Postilla of Gerhard (Repristination Press), Loehe (not in English, sadly),
selections from Postilla of Walther

We have the treasure trove of old Lutheran hymns often written toward these pericopes.

For example, for the Anglicans and the Lutherans, the first Sunday in Advent was always the Entrance into Jerusalem from Matthew's Gospel. Think of the hymns that associate this event, then, with the season of Advent:

LSB 334 - Gerhardt's O Lord, How Shall I Meet You -

Your Zion strews before You green boughs and fairest palms...

LSB 335 - the Danish "O Bride of Christ Rejoice"

A humble beast He rides,
Yet as a King presides,
Though not arrayed in splendor
He makes the grave surrender.
Hosanna, praise, and glory!
Our King we bow before thee!

LSB 343 - Prepare the Royal Highway

God's people see Him coming:
Your own eternal king!
Palm branches strew before Him!
Spread garments! Shout and sing!

LSB 350 Come, Thou Precious Ransom, Come

My hosannas and my palms
Graciously receive, I pray Thee;

How much sense do these make without the traditional Gospel for Advent I keying off Advent??

Without the celebration of Gaudete, what exactly IS the point of that rose (pink) candle in the Advent wreath?


Day by Day (daily devos arranged from Luther's writings by Anglicans shortly after WWII)

God Grant It! (daily devos from Walther that follow the historic one year for weekly themes)

Think of connecting our folks again to the great texts of the Bach Cantatas!

FB groups on the historic lectionary (The One-ders)

So there are numerous pluses and a few cons, but none insurmountable. I'll let Dr. Piepkorn have the final word. When this whole thing was just beginning to loom on the horizon, and not long before his death, he wrote:

"I confess that I share the view of those that feel that world Lutheran ties are more important than American solidarity.  Quite apart from this, however, I have basic misgivings about the use of a three-year cycle of pericopes.  With the irregular attendance of many of our people at divine worship and with the general lack of preparation for the service on the part of many of the worshippers that do come, I feel that a three-year cycle or even a two-year cycle would mean that many of our people would in the end be less acquainted with the Sacred Scriptures than they are now."  – A. C. Piepkorn, The Sacred Scriptures and the Lutheran Confessions, p. 13.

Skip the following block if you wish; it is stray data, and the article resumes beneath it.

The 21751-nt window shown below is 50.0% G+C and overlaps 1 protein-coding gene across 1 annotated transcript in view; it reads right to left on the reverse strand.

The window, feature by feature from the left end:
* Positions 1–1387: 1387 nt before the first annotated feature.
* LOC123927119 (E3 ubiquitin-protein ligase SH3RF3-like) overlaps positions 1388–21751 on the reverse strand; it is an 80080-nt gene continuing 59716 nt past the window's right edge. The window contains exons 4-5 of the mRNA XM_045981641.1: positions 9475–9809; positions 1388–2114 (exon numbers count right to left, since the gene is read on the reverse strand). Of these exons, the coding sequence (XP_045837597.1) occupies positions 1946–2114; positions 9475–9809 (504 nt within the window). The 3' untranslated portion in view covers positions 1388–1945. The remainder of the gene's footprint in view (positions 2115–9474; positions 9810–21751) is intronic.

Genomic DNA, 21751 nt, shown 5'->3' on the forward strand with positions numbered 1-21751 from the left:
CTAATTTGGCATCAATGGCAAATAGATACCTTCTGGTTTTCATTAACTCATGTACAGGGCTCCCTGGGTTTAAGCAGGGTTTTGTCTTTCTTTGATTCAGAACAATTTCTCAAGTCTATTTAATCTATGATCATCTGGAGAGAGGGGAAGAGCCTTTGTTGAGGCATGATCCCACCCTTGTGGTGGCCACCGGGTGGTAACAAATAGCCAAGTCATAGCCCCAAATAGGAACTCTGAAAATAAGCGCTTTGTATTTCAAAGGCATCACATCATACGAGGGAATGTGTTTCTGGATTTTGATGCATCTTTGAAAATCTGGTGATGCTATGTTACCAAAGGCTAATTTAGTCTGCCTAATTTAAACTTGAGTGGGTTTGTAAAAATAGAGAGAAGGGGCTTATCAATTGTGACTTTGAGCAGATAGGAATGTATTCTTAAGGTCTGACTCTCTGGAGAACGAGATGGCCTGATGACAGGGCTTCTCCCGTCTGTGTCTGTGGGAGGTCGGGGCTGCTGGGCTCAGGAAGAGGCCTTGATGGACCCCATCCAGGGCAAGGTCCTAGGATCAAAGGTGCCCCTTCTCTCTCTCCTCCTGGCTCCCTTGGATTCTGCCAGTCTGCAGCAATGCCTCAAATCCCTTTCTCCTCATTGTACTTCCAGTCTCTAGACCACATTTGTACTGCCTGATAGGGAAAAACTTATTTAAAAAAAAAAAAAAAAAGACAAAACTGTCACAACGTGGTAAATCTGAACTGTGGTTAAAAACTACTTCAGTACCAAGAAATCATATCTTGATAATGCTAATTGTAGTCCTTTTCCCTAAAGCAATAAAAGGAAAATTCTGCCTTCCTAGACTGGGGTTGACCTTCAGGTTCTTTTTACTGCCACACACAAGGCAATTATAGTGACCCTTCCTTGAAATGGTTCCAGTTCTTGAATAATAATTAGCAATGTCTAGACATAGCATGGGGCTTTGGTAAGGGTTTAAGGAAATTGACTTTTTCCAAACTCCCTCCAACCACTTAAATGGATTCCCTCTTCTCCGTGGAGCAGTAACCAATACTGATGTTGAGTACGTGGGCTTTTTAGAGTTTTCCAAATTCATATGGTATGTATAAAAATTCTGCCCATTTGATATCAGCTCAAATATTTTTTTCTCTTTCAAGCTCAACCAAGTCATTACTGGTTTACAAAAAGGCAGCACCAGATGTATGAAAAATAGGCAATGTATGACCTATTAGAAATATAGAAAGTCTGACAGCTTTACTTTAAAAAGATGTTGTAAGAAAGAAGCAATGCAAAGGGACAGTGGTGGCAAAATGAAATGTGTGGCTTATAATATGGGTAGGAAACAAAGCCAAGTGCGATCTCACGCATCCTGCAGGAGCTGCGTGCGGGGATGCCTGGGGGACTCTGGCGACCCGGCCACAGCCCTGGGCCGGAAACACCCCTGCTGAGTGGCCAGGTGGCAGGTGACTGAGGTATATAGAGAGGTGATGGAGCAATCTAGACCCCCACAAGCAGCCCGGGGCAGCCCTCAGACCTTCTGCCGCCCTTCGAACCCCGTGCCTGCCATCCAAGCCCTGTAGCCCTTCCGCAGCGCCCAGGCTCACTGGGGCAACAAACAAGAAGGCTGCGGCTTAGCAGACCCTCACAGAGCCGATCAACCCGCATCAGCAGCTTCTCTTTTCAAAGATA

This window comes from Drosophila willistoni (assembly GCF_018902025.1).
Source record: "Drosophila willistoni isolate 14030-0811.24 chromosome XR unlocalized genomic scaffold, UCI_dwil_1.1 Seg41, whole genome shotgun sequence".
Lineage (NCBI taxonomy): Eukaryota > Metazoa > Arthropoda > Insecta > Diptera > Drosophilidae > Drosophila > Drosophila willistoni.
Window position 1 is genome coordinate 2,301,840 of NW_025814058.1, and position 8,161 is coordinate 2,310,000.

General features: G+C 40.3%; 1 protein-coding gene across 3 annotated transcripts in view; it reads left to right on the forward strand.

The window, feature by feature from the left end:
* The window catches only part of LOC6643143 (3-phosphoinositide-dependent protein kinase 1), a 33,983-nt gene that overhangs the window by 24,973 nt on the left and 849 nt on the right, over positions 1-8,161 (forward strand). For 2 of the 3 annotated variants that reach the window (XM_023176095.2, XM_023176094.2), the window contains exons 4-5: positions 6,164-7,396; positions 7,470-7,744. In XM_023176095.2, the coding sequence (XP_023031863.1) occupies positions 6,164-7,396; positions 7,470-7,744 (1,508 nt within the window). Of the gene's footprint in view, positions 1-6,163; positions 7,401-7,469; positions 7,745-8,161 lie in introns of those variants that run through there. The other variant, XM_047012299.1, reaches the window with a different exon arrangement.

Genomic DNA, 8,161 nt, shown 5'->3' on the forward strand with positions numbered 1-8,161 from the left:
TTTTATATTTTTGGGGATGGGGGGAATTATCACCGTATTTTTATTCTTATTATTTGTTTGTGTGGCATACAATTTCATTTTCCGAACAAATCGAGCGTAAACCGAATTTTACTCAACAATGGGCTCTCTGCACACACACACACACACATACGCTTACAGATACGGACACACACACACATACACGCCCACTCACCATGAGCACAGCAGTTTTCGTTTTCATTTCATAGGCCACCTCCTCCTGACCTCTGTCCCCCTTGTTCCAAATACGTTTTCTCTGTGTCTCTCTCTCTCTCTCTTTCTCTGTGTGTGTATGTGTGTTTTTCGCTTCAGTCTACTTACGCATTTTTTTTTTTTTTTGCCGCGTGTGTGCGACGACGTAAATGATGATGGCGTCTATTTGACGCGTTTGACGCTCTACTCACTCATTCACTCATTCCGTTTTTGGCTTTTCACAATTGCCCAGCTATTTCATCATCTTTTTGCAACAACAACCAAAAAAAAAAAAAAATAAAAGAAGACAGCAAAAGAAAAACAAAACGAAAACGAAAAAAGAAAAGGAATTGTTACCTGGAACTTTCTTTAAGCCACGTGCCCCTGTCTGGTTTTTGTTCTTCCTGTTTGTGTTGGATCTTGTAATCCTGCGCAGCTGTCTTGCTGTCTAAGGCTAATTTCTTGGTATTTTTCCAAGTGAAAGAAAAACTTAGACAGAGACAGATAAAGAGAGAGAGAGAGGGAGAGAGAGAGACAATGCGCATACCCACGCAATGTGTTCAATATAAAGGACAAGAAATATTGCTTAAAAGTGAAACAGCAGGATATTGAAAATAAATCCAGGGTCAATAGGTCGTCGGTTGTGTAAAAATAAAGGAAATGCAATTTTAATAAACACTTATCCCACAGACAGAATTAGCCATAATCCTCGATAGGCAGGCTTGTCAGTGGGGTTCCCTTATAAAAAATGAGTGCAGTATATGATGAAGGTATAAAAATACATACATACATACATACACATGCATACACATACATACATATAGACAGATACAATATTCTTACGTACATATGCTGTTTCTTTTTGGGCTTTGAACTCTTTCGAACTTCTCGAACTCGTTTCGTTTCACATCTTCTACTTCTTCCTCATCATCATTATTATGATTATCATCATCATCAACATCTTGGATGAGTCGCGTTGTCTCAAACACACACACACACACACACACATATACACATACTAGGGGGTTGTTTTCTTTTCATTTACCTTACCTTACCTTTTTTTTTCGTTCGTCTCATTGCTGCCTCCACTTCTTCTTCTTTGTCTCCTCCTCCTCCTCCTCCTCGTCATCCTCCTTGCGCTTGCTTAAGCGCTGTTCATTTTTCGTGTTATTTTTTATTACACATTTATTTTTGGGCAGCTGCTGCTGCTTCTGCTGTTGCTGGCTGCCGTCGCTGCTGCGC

Which is to say: he noted the backwards lights and suggested not getting on the highway in that direction.

Comments, questions, insights, or just out and out disagreements?


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FW: One Generation...

 

Weedon…

 

Feed: Weedon's Blog
Posted on: Wednesday, July 9, 2014 3:34 PM
Author: noreply@blogger.com (William Weedon)
Subject: One Generation...

 

...I was going to go through and clean up this paper, but I never can find the time. So I'm posting it, blemishes and all. It is what I delivered at the Making the Case Conference in Collinsville last month:

Making the Case for Classical Christian Hymnody

"Great is the Lord and greatly to be praised, and his greatness is unsearchable." Psalm 145:3.  On this I suspect Christians of every stripe could agree. The Lord is great and the Lord is greatly to be praised. But we might see the cleft that has developed in the Church if we venture to the next verses: "One generation shall commend your works to another and shall declare your mighty acts. On the glorious splendor of your majesty, and on your wondrous works, I will meditate. They shall speak of the might of your awesome deeds, and I will declare your greatness. They shall pour forth the fame of your abundant goodness and sing aloud of your righteousness."

What has happened in some sections of the Church is that THIS generation has told all the other generations to shut up and keep silent. Instead of listening to their proclamation of God's majesty (who He is) and His wondrous works (what He's done) and being inspired by their witness to join in their song with our own, some would silence their song and replace it entirely with the song of the present generation. Instead of the Church's classical way of operating: supplementation, the rich treasury of hymns that goes back so far, growing and being added to by each generation, first listening to and learning to love the old praises of prior Christians as they tell us of God's wondrous works; we have instead supplanting - replacing of this heritage of proclamation in song that reaches century upon century back through the ages with the songs of now.a